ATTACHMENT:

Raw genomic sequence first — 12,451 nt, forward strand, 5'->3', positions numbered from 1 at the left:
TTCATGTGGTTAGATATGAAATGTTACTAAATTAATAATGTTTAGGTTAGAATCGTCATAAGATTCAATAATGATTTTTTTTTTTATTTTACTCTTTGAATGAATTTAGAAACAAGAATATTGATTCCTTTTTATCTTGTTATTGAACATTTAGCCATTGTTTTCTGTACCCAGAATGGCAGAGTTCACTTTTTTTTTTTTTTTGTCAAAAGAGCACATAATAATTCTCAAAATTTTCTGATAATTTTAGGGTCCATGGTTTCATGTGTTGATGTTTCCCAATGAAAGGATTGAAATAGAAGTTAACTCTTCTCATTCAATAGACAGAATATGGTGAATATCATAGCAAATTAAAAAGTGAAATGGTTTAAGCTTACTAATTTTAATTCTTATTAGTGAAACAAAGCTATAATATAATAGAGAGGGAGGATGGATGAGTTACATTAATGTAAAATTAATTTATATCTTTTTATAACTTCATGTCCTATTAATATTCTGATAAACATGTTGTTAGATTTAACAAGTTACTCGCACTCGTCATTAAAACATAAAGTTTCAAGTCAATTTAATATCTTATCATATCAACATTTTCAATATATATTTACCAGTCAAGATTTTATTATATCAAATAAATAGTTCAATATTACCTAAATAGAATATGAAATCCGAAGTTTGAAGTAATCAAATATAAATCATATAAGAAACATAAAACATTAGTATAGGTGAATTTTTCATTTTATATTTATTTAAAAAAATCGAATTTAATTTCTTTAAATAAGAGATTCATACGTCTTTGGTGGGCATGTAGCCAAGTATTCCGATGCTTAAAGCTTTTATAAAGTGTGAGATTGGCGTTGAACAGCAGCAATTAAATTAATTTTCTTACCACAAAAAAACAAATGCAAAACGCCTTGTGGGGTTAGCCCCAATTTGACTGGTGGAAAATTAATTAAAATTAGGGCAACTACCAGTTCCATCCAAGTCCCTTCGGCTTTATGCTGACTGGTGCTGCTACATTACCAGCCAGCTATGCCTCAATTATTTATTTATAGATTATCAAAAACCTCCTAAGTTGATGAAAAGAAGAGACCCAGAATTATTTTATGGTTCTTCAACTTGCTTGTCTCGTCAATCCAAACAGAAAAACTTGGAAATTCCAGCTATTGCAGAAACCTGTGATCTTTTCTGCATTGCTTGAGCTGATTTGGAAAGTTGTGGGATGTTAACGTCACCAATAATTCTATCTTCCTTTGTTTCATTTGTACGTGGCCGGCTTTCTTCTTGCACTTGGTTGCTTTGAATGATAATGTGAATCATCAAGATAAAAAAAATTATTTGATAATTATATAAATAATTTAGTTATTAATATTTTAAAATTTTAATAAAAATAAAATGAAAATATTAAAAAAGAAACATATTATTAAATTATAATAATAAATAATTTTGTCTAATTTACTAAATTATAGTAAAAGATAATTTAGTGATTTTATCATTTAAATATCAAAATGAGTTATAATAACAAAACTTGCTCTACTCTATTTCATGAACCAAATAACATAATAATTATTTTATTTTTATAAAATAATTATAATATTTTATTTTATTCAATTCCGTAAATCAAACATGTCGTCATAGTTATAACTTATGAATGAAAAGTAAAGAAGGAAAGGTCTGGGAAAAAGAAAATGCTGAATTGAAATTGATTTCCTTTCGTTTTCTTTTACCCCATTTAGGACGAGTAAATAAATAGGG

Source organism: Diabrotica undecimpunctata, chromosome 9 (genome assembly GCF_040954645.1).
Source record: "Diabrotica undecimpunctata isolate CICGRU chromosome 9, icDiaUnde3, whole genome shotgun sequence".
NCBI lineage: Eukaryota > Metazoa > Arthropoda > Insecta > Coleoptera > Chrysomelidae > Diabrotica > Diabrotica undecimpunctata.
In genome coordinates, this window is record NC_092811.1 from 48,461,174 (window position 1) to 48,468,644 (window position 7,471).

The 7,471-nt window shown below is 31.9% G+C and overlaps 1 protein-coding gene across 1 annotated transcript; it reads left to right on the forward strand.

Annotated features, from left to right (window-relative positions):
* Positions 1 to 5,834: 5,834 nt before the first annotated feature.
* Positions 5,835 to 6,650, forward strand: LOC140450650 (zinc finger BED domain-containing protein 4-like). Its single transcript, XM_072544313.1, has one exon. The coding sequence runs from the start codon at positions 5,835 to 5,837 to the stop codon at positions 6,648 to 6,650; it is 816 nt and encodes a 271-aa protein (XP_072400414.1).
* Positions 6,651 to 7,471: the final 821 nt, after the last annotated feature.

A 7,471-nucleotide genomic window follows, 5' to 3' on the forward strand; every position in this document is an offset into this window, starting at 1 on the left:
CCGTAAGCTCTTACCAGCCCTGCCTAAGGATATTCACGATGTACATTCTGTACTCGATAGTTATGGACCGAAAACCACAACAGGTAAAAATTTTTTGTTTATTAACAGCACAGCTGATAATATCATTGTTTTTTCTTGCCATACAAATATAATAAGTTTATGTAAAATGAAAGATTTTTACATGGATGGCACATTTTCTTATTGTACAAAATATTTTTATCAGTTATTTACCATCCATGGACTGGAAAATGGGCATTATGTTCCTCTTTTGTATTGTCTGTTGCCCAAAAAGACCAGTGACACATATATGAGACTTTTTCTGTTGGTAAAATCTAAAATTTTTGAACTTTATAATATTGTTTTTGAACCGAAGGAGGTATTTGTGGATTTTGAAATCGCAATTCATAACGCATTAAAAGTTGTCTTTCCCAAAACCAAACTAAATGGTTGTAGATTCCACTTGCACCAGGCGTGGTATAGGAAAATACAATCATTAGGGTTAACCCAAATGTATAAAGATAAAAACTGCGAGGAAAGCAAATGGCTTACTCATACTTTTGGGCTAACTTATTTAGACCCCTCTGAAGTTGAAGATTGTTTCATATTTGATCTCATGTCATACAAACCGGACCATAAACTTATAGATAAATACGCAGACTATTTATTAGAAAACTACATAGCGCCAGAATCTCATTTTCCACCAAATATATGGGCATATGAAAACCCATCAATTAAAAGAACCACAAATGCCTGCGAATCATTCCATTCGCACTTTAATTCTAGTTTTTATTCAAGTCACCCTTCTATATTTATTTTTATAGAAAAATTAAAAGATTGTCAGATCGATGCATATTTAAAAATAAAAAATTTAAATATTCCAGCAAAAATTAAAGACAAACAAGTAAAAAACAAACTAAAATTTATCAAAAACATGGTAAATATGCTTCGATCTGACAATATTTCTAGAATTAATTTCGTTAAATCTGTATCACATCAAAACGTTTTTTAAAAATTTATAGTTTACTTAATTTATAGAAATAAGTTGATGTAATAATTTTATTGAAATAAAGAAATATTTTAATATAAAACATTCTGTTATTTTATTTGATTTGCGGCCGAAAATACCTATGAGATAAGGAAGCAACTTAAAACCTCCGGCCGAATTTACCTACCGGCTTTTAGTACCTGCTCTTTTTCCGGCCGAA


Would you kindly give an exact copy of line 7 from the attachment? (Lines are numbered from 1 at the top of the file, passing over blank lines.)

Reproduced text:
The 7,471-nt window shown below is 31.9% G+C and overlaps 1 protein-coding gene across 1 annotated transcript; it reads left to right on the forward strand.